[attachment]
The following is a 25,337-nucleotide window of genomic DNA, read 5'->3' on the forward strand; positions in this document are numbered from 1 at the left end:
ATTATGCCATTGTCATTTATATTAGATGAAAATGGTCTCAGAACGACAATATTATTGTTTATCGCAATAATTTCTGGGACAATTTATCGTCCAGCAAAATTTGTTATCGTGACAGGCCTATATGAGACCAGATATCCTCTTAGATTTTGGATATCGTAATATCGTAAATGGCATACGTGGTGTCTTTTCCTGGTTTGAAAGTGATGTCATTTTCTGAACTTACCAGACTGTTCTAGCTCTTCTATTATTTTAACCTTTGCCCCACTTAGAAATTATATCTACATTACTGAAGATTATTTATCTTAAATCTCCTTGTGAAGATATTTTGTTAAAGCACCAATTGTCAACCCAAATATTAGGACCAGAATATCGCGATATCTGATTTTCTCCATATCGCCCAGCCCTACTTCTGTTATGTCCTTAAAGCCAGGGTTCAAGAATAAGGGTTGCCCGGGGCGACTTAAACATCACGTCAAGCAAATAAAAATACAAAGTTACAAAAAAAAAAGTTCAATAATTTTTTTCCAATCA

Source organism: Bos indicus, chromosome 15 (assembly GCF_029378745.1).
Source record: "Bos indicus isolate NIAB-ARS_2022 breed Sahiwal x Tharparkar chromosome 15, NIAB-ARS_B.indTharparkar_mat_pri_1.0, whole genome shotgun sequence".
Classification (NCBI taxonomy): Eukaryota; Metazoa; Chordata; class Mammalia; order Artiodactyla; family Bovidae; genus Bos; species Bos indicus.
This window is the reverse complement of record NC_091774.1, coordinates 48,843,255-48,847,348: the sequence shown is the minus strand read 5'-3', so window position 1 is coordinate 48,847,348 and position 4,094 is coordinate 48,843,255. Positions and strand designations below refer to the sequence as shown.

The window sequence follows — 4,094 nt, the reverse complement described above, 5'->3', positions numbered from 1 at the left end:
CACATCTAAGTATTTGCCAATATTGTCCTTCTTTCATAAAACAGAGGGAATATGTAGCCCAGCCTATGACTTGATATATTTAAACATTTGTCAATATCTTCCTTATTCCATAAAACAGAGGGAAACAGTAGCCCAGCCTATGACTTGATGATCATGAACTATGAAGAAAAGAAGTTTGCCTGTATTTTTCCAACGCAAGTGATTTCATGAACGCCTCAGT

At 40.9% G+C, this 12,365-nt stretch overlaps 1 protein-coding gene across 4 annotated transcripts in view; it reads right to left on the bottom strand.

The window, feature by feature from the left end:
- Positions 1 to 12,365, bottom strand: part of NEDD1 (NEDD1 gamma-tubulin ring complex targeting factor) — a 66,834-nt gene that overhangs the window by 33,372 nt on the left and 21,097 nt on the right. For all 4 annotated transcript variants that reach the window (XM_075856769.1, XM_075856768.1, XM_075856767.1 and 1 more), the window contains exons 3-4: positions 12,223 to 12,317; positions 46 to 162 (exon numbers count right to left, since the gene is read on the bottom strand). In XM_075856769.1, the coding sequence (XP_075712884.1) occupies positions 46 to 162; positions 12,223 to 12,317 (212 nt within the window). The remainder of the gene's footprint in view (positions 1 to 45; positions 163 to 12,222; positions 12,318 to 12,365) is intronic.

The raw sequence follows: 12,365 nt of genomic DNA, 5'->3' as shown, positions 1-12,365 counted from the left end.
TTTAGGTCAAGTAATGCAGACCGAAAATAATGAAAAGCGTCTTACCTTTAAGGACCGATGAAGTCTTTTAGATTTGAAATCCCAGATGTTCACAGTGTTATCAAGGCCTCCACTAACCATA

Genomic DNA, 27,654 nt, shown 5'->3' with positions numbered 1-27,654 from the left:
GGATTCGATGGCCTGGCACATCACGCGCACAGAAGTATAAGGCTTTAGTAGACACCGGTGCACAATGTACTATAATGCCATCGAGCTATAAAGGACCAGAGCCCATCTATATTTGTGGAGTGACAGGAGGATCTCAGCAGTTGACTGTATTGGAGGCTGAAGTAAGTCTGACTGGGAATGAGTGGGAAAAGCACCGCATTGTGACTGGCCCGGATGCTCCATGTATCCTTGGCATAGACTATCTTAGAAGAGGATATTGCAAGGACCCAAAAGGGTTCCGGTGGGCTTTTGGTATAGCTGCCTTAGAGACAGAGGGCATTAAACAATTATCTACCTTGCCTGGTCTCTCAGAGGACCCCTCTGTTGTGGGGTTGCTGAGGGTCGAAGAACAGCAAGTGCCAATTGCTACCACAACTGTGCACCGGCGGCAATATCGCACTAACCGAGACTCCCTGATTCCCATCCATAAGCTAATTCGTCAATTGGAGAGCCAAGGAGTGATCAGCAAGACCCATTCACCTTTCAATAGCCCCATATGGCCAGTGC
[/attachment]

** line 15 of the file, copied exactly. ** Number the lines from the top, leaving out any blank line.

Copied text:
GGATTCGATGGCCTGGCACATCACGCGCACAGAAGTATAAGGCTTTAGTAGACACCGGTGCACAATGTACTATAATGCCATCGAGCTATAAAGGACCAGAGCCCATCTATATTTGTGGAGTGACAGGAGGATCTCAGCAGTTGACTGTATTGGAGGCTGAAGTAAGTCTGACTGGGAATGAGTGGGAAAAGCACCGCATTGTGACTGGCCCGGATGCTCCATGTATCCTTGGCATAGACTATCTTAGAAGAGGATATTGCAAGGACCCAAAAGGGTTCCGGTGGGCTTTTGGTATAGCTGCCTTAGAGACAGAGGGCATTAAACAATTATCTACCTTGCCTGGTCTCTCAGAGGACCCCTCTGTTGTGGGGTTGCTGAGGGTCGAAGAACAGCAAGTGCCAATTGCTACCACAACTGTGCACCGGCGGCAATATCGCACTAACCGAGACTCCCTGATTCCCATCCATAAGCTAATTCGTCAATTGGAGAGCCAAGGAGTGATCAGCAAGACCCATTCACCTTTCAATAGCCCCATATGGCCAGTGC